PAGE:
Last June, I posted an entry about the depressingly ultraconservative politics of Virginia, the state in which I was born and where I now live, with only a 7-8 year gap during and after college. I think it’s not hyperbole to suggest that Virginia, for whatever possible reason I cannot fathom, may be the most anti-gay state in the union, beating out even those of the deep south.
In the Washington Post today, for example, columnist Marc Fisher describes Virginia as “a state where gay marriage is a topic for a future century (on another planet), legislators trade openly gay slurs, and the state attorney general resists relaxing the anti-sodomy law even after the U.S. Supreme Court orders up a change.” Every year sees a steady stream of anti-gay bills introduced in the state legislature. This year our lawmakers already have passed two resolutions urging the federal government to amend the U.S. Constitution to ban gay marriage; of course, the latter already is rather busy engaged in the really important issues facing America today: steroid use in professional baseball and the protection of fast food franchises.
The latest news from Virginia is that the state Senate voted yesterday, by a 28-10 margin, to broaden the state’s already existing ban on gay marriage by stripping same-sex couples of legal rights they might gain from unions in other states. As Queer Day notes, in reporting on a story in The Virginian Pilot, “In fact Virginia is poised to become among the first in the nation to deprive gay couples of the right to share health insurance, visit their partners in hospitals and even keep custody of their children.” Just in the last couple of weeks, the legislature here voted not to overturn a law prohibiting private employers–private employers–from being able to extend health insurance to their employees’ unmarried partners. Yes, in Virginia the social conservative animosity towards homosexuals trumps the true conservative principle of less government intrusion in the lives of private citizens and in the business decisions of corporations. In Virginia, the government tells private employers to whom they may and may not offer insurance; it is the only state in the country that has so restrictive a law.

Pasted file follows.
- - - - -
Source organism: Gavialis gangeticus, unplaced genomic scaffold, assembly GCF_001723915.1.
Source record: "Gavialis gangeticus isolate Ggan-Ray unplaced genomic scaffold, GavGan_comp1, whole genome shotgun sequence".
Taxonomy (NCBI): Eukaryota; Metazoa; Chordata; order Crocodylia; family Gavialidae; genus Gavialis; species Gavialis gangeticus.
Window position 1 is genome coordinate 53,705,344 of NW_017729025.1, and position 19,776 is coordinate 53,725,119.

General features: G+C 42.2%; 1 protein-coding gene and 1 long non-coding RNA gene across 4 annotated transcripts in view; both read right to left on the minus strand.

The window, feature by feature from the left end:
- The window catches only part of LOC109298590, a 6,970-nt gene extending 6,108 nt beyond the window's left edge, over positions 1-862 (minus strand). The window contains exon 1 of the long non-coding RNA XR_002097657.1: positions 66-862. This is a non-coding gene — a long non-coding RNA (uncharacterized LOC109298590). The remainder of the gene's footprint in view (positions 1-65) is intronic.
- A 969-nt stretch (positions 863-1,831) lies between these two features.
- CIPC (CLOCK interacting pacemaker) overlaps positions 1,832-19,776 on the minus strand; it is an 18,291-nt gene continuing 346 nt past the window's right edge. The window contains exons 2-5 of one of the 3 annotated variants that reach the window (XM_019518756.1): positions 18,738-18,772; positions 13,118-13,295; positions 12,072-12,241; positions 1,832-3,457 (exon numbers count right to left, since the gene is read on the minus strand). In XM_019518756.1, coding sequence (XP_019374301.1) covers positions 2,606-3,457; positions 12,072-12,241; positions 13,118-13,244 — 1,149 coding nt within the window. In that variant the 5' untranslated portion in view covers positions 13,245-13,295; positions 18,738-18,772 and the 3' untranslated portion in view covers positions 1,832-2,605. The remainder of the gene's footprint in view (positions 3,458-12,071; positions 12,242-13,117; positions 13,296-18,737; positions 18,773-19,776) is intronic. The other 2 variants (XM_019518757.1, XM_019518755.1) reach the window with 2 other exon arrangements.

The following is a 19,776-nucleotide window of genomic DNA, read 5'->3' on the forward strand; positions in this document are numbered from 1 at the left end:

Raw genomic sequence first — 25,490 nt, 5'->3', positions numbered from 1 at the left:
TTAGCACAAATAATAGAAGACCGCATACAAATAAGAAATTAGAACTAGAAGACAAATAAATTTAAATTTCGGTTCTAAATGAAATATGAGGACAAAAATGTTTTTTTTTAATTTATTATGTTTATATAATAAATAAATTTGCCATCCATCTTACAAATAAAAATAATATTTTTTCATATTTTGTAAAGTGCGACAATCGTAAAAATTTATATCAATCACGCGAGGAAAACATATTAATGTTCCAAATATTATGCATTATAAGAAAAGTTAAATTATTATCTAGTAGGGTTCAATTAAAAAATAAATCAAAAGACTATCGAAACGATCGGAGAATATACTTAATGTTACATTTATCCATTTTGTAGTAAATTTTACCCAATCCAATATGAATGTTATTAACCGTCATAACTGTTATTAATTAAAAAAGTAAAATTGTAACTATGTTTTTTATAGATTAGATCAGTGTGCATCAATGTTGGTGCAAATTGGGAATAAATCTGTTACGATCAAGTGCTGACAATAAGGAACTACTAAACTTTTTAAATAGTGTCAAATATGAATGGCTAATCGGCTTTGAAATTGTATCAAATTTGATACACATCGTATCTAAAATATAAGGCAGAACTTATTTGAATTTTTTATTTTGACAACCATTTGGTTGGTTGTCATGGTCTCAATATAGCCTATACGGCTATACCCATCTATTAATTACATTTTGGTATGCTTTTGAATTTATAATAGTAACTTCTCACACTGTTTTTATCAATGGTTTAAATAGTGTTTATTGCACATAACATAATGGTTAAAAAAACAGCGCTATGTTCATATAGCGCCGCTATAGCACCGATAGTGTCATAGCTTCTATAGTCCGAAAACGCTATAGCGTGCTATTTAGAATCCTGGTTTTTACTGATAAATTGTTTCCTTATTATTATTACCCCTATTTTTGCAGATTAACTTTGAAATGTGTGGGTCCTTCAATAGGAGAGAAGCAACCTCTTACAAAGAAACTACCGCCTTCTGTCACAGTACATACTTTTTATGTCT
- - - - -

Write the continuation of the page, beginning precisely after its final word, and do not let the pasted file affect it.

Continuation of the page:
Last month, a man in Virginia was sentenced to three years in prison after an undercover police officer met the man in an online chat room and then persuaded him to meet him in a public restroom, where the man then allegedly propositioned the police officer, for which he was arrested for “solicitation to commit a felony.” In Virginia, actual public fornication among heterosexuals, a misdemeanor, has a maximum 12-month sentence (and prostitution is just a misdemeanor in Virginia as well), yet a gay man will be jailed for three years for propositioning a police officer, a police officer, moreover, who initiated the encounter and was the one who suggested that they go to a public place! Unless an appellate court overturns the sentence, this gay man will spend three years in prison just for something he said.
It sickens me.
In June, I wrote that I didn’t want to give up the state of my birth, and to some degree of my self-identity, to the radical right. But more and more I’m reconsidering that position. San Francisco, Portland, Seattle, Vancouver and Toronto are looking better and better every day.